Other users have raised concerns over possible negligence and lack of regulations at panda breeding bases. At the China Conservation and Research Center for Giant Pandas, a baby panda suffocated to death in April after dangling off a wooden rack for seven hours. Horrified panda lovers observed the accident on a livestreamed video before keepers discovered the cub. “If we call pandas our national treasure, we should give them the treatment they deserve,” one user wrote.

Contact editor Heather Mowbray (heathermowbray@caixin.com)


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Yilin Chen / Jul 08, 2020 06:10 PM / Trending Stories

What’s trending?

Sprawling fields, adorable baby lambs, mouthwatering food, handmade bamboo furniture… Chinese vlogger Li Ziqi became an internet sensation thanks to her videos of idyllic rural life. Recently, a story about her appeared in a reading comprehension exam at a primary school in Zhejiang, triggering concerned parents to question her suitability in a school curriculum.

What’s the story?

Inspired by her experience of growing up in a village in Sichuan, Li started making short videos of a seemingly fairytale rural life in 2016. With aesthetic visuals and soothing background music, she makes traditional dishes, clothes, and household items from scratch. The vlogs soon exploded in popularity both domestically and abroad, helping Li amass almost 26 million followers on Weibo and 11.2 million subscribers on YouTube. She has also received the endorsement of state media including CCTV, which commented that “without explicitly praising China, Li tells an authentic story of Chinese culture.”

Li was recently featured in a Chinese test at a primary school in Zhejiang. Students were given stories about three famous Chinese figures; Yuan Longping, renowned “Father of Hybrid Rice,” Lei Haiwei, a deliveryman and poetry competition champion, and Li Ziqi, the famous internet celebrity and vlogger, and asked to select and explain why one of them should be respected. Apart from discussing Li’s hard work and dedication to portraying a Chinese rural lifestyle, the text briefly mentioned the scale of her fan base.

Following the test, an upset parent commented on an online discussion forum that it is inappropriate to mention Li in the school curriculum. He questioned the impact of influencer marketing on children’s values, the validity of Li’s portrayal of rural life, and why teachers specifically chose Li over the countless other people working quietly to promote Chinese culture. When the topic started trending on Weibo, local education officials responded that all three people in the text embodied the ability to overcome adversity and that children should keep up with trends.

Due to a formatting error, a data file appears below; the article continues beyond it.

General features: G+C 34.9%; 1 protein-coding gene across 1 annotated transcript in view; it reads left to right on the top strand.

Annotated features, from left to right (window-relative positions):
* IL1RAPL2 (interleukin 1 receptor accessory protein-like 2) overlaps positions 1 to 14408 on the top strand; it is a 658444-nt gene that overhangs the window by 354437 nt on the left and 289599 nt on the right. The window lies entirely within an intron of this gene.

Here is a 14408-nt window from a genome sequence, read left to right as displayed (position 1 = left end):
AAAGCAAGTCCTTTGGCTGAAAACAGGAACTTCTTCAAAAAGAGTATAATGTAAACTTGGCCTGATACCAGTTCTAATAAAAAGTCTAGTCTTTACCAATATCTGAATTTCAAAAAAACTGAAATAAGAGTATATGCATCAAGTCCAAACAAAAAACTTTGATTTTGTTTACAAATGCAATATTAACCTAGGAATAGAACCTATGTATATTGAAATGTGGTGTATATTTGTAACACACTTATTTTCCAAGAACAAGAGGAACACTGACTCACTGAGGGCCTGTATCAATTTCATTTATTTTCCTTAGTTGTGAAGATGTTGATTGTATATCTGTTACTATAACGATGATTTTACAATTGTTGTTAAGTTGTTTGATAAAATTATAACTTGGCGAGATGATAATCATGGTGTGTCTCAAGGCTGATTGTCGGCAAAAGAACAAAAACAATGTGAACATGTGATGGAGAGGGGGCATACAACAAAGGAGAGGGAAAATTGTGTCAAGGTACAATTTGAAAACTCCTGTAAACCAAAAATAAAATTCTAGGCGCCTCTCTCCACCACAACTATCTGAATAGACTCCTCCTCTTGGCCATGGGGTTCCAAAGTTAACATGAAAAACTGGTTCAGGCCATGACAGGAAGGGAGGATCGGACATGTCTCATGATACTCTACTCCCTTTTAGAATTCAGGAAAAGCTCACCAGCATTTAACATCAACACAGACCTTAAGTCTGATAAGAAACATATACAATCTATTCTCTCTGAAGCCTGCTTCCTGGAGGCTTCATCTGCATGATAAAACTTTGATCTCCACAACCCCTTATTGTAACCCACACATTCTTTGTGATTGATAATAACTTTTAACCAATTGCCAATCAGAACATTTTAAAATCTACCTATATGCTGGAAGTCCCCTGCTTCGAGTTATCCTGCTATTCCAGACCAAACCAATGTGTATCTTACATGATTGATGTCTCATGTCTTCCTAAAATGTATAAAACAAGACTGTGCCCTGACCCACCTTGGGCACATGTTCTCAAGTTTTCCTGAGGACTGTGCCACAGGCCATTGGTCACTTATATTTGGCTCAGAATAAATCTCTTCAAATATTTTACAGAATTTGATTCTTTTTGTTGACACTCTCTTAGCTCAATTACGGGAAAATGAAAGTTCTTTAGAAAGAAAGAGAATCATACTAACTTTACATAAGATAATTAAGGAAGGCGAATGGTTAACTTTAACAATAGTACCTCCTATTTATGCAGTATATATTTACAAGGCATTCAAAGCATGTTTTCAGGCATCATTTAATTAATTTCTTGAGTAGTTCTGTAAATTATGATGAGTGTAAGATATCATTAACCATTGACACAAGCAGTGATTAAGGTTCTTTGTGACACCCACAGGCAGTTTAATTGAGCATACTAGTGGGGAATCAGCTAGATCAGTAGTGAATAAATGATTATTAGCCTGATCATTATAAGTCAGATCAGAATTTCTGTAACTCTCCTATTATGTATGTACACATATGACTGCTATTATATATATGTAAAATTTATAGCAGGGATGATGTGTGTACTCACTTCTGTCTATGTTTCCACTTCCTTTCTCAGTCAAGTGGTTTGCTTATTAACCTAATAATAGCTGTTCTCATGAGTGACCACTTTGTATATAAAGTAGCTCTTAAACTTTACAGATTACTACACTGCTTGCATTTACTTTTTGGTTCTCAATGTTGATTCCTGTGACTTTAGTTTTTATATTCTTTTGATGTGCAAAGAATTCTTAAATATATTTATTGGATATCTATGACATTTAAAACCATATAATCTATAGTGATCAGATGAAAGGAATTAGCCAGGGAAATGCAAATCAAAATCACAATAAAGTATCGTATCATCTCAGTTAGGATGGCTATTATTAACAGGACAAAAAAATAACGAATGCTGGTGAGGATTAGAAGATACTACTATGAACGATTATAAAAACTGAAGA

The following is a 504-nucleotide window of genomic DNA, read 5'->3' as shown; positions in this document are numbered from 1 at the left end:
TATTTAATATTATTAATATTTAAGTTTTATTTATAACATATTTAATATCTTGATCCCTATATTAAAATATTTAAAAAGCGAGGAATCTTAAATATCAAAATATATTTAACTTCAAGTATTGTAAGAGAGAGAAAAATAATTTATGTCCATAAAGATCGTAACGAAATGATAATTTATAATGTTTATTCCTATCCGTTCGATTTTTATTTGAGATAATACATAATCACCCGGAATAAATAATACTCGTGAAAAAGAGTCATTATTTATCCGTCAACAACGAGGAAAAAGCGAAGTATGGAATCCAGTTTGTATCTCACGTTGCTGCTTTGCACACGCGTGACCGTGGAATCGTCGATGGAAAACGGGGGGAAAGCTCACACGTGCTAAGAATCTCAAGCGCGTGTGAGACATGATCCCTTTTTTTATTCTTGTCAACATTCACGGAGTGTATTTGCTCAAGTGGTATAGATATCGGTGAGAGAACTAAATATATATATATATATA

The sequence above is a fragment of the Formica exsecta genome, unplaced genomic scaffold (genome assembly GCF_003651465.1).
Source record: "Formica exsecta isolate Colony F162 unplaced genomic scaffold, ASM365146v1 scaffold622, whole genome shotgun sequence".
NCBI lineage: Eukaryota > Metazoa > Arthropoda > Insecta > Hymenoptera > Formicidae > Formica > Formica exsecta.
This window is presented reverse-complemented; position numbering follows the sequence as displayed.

What are people saying online?

Several prominent media organizations and publications have come forward in support of the education authorities. Guangming Daily wrote, “Parents should realize that, instead of avoiding topics like online celebrities that are relevant to today’s world, students need to stay informed and learn to critically examine these phenomena… There’s no need to demonize fanbase statistics and to freak out whenever the word ‘influencer economy’ comes up.” Similarly, China Education Daily warned parents that they should not raise their kids in a vacuum fully insulated from the real world.

On Weibo, the controversy rages on as netizens debate whether online celebrities deserve a place in a school curriculum. Some users believe that parents are biased against influencers and too eager to oppose everything they do. “Whereas parents might only see commercial behavior, kids see a passion for life,” a user wrote. Meanwhile, others worry that highlighting Li’s fan base might mislead primary school students into a “superficial” career “defined by popularity.”

Contact editor Marcus Ryder (marcusryder@caixin.com)


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Yilin Chen / Jul 07, 2020 06:50 PM / Trending Stories